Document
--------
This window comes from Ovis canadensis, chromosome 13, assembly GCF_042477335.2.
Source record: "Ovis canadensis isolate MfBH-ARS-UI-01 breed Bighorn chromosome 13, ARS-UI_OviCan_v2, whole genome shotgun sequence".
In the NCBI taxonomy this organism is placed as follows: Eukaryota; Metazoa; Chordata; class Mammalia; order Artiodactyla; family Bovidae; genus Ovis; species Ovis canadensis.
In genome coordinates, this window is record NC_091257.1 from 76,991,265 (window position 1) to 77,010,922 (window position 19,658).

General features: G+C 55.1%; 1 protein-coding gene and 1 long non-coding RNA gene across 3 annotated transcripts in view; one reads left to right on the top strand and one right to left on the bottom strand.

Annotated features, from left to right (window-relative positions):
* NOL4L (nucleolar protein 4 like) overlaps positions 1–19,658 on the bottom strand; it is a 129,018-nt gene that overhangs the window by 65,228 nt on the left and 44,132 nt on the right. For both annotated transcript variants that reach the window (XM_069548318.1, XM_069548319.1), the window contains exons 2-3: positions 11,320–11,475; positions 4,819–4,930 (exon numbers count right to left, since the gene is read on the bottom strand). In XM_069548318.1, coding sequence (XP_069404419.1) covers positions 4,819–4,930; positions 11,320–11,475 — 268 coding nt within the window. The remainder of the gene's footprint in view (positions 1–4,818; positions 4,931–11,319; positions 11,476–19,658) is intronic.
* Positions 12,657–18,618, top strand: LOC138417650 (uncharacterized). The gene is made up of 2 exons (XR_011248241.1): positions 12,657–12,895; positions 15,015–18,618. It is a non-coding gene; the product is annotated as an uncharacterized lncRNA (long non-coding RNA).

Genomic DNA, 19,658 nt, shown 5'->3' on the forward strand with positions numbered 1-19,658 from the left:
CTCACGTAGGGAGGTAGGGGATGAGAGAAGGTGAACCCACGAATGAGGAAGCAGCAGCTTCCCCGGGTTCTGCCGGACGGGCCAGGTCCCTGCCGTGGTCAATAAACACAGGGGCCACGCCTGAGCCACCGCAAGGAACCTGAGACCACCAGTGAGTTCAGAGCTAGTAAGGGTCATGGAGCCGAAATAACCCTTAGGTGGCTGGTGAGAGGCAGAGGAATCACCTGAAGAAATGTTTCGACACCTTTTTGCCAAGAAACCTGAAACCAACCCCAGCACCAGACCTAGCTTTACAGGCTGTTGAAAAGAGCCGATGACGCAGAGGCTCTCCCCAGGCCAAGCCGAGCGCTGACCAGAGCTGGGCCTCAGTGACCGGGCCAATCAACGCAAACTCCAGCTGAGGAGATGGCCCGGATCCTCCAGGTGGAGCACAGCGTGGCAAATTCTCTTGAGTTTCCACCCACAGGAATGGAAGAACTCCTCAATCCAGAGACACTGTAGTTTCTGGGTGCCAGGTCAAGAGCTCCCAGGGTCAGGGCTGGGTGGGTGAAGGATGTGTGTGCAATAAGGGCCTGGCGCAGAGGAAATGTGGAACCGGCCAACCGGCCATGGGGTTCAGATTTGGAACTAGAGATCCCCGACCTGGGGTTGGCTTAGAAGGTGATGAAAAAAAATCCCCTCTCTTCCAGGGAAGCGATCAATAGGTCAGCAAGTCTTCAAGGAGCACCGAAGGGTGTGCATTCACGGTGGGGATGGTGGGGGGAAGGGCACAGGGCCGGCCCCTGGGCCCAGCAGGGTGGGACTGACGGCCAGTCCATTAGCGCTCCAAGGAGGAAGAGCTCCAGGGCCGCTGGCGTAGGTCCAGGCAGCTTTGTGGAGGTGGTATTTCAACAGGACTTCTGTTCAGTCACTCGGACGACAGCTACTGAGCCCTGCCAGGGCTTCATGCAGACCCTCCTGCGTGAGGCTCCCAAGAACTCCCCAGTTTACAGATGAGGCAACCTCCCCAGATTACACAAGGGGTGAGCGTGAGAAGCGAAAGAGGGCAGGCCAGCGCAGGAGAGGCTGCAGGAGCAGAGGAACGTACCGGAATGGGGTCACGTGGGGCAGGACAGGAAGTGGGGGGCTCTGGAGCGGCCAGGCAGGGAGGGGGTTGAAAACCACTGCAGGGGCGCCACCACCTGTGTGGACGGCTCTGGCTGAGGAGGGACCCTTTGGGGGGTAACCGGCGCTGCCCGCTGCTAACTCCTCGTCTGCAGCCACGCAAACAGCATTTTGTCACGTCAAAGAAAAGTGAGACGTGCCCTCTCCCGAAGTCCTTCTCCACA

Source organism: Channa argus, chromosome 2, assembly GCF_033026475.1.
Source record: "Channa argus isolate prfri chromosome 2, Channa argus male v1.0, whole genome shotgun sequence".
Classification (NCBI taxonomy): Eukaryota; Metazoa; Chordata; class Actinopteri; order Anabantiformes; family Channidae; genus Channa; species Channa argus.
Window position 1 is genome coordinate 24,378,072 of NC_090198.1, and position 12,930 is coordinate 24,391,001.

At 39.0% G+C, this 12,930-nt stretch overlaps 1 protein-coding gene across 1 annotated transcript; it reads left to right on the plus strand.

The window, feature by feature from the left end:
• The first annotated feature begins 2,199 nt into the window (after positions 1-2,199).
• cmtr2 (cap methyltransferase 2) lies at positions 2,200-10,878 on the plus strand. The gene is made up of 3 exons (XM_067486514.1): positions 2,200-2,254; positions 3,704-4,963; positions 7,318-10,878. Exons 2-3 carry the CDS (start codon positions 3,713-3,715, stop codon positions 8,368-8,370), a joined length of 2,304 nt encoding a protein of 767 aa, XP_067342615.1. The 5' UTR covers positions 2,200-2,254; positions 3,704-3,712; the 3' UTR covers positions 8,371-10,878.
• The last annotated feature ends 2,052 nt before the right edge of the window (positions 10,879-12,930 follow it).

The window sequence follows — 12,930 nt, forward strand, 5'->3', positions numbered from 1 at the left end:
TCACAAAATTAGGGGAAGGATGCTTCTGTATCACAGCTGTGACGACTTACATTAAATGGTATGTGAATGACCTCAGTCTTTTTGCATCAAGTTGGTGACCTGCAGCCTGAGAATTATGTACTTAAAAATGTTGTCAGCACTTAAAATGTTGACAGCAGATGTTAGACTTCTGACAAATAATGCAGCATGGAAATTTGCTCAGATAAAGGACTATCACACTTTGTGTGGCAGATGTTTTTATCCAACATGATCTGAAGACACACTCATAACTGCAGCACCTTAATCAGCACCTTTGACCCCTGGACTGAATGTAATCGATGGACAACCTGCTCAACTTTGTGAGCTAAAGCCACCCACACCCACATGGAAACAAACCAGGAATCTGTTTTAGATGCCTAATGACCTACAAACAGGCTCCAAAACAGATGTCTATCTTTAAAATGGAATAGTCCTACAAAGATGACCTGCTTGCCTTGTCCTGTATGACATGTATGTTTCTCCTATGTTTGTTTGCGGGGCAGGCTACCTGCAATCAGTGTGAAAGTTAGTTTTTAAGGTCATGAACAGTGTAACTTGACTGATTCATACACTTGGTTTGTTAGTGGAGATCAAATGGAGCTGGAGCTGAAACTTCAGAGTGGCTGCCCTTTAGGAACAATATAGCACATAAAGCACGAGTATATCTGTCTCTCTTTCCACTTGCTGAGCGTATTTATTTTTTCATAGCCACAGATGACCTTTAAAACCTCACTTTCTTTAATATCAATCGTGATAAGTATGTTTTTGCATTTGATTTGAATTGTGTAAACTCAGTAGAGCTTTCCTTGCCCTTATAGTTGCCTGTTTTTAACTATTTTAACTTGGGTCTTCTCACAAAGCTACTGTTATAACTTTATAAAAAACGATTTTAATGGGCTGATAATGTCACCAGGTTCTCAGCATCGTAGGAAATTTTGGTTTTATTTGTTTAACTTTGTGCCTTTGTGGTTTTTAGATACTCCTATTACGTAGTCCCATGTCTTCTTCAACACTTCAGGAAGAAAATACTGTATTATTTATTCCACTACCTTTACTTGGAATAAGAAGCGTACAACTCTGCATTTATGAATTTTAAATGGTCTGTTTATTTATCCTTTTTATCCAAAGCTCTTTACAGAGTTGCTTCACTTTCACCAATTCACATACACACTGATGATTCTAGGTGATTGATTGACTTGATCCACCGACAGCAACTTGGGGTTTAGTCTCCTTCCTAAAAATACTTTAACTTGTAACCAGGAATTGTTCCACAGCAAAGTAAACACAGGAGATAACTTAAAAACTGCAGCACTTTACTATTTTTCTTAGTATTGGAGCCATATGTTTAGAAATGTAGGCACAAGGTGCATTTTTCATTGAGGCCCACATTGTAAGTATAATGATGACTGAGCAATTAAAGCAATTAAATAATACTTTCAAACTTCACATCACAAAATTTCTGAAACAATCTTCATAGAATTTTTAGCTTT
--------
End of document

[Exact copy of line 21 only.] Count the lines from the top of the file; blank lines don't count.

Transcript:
TCACAAAATTAGGGGAAGGATGCTTCTGTATCACAGCTGTGACGACTTACATTAAATGGTATGTGAATGACCTCAGTCTTTTTGCATCAAGTTGGTGACCTGCAGCCTGAGAATTATGTACTTAAAAATGTTGTCAGCACTTAAAATGTTGACAGCAGATGTTAGACTTCTGACAAATAATGCAGCATGGAAATTTGCTCAGATAAAGGACTATCACACTTTGTGTGGCAGATGTTTTTATCCAACATGATCTGAAGACACACTCATAACTGCAGCACCTTAATCAGCACCTTTGACCCCTGGACTGAATGTAATCGATGGACAACCTGCTCAACTTTGTGAGCTAAAGCCACCCACACCCACATGGAAACAAACCAGGAATCTGTTTTAGATGCCTAATGACCTACAAACAGGCTCCAAAACAGATGTCTATCTTTAAAATGGAATAGTCCTACAAAGATGACCTGCTTGCCTTGTCCTGTATGACATGTATGTTTCTCCTATGTTTGTTTGCGGGGCAGGCTACCTGCAATCAGTGTGAAAGTTAGTTTTTAAGGTCATGAACAGTGTAACTTGACTGATTCATACACTTGGTTTGTTAGTGGAGATCAAATGGAGCTGGAGCTGAAACTTCAGAGTGGCTGCCCTTTAGGAACAATATAGCACATAAAGCACGAGTATATCTGTCTCTCTTTCCACTTGCTGAGCGTATTTATTTTTTCATAGCCACAGATGACCTTTAAAACCTCACTTTCTTTAATATCAATCGTGATAAGTATGTTTTTGCATTTGATTTGAATTGTGTAAACTCAGTAGAGCTTTCCTTGCCCTTATAGTTGCCTGTTTTTAACTATTTTAACTTGGGTCTTCTCACAAAGCTACTGTTATAACTTTATAAAAAACGATTTTAATGGGCTGATAATGTCACCAGGTTCTCAGCATCGTAGGAAATTTTGGTTTTATTTGTTTAACTTTGTGCCTTTGTGGTTTTTAGATACTCCTATTACGTAGTCCCATGTCTTCTTCAACACTTCAGGAAGAAAATACTGTATTATTTATTCCACTACCTTTACTTGGAATAAGAAGCGTACAACTCTGCATTTATGAATTTTAAATGGTCTGTTTATTTATCCTTTTTATCCAAAGCTCTTTACAGAGTTGCTTCACTTTCACCAATTCACATACACACTGATGATTCTAGGTGATTGATTGACTTGATCCACCGACAGCAACTTGGGGTTTAGTCTCCTTCCTAAAAATACTTTAACTTGTAACCAGGAATTGTTCCACAGCAAAGTAAACACAGGAGATAACTTAAAAACTGCAGCACTTTACTATTTTTCTTAGTATTGGAGCCATATGTTTAGAAATGTAGGCACAAGGTGCATTTTTCATTGAGGCCCACATTGTAAGTATAATGATGACTGAGCAATTAAAGCAATTAAATAATACTTTCAAACTTCACATCACAAAATTTCTGAAACAATCTTCATAGAATTTTTAGCTTT